After Russell Lee: 1-60
Sherrie Levine reinvents famous images and objects by removing (or appropriating) them from their original contexts and placing them into new, meaningful positions. During the early 1980s, Levine followed a theoretical framework of art making led by the rise of post-structuralist criticism as well as historical reassessments of surrealism and Marcel Duchamp. The crux of the criticism focused on originality and the strategy of appropriation. In her works Untitled (after Walker Evans: negative) #8, 1989, and Untitled (after Walker Evans: negative) #9, 1989, Levine rephotographs well-known Walker Evans images. Explaining her project, Levine said, “I hope that in my photographs of photographs an uneasy peace will be made between my attraction to the ideals these pictures exemplify and my desire to have no ideals or fetters whatsoever.” By removing herself from the original artwork through conceptual distance, Levine creates a new theory, a new situation for understanding.
Double Checks #6, 1988, features the famous chessboard image pervasive in Dadaist work. In this piece, Levine both references the notions of strategy and gaming and the mass reproduction of images. For Levine, art making can be likened to chess, a set of preset rules reproduced infinitely through the situations and minds brought to it. Toward the end of the 1980s, Levine’s focus turned to what were historically considered low art forms such as comics. Untitled (Mr. Austridge: 1), 1989, takes a character from George Herriman’s Krazy Kat cartoon and reproduces it in a straightforward, unembellished way in casein on wood. As with the chessboards and photographs of photographs, the image is rearranged and resituated, moving the popular cartoon into the hermetic avenues of conceptualism.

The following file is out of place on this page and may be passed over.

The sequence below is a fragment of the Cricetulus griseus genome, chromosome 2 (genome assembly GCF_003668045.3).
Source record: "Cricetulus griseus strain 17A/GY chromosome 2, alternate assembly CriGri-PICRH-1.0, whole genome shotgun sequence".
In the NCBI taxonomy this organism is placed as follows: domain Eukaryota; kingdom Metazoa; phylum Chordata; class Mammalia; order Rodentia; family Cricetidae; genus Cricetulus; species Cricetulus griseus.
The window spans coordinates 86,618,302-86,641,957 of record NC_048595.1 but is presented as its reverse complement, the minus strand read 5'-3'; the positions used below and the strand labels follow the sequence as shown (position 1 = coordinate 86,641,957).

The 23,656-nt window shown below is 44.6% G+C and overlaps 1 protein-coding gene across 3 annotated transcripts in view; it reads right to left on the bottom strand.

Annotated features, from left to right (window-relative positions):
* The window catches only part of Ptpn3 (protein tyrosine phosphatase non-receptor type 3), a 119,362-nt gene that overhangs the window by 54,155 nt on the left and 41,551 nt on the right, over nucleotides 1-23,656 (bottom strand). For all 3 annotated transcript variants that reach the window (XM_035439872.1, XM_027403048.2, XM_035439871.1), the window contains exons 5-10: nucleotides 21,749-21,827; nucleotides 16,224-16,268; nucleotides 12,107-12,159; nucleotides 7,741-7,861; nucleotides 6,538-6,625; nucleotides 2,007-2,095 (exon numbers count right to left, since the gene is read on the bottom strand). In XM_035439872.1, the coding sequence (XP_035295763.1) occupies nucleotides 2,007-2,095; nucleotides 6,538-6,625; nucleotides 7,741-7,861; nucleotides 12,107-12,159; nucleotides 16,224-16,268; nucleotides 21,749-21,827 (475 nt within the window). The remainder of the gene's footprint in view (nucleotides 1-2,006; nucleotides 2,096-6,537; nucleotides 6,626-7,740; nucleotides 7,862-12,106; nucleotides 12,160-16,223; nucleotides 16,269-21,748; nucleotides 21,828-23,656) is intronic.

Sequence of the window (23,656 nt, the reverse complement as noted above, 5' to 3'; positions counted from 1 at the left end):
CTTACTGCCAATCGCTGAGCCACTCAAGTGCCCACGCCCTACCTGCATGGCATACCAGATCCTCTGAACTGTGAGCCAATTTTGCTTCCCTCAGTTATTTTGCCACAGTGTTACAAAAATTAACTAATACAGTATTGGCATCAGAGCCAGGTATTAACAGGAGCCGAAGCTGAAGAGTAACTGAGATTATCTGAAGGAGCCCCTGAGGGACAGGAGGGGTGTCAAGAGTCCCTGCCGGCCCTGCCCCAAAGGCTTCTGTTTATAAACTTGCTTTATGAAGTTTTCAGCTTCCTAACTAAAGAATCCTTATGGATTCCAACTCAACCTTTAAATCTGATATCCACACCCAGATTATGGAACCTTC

Untitled (The Bachelors: “Larbin”), 1989, is a reinterpretation of Duchamp’s famous The Bride Stripped Bare by Her Bachelors, Even, 1915–23. The original Duchamp piece presents a bachelor machine set in relationship to a hovering bride image at the top of a glass surface. The work is an allegory of erotic relationships, which Levine sees as an interpretation of the Biblical story of Susanna and the Elders, where two men attempt to blackmail Susanna into sexual intercourse. In order to destroy the power of the male suitors working together for sexual deception, Levine separates each bachelor from the machine, isolating them in separate vitrines. Using the relationship to Duchamp’s work, Levine sets a series of reflections into motion, including originality and sexual desire, changing the power structure presented in both Duchamp’s piece and the original story.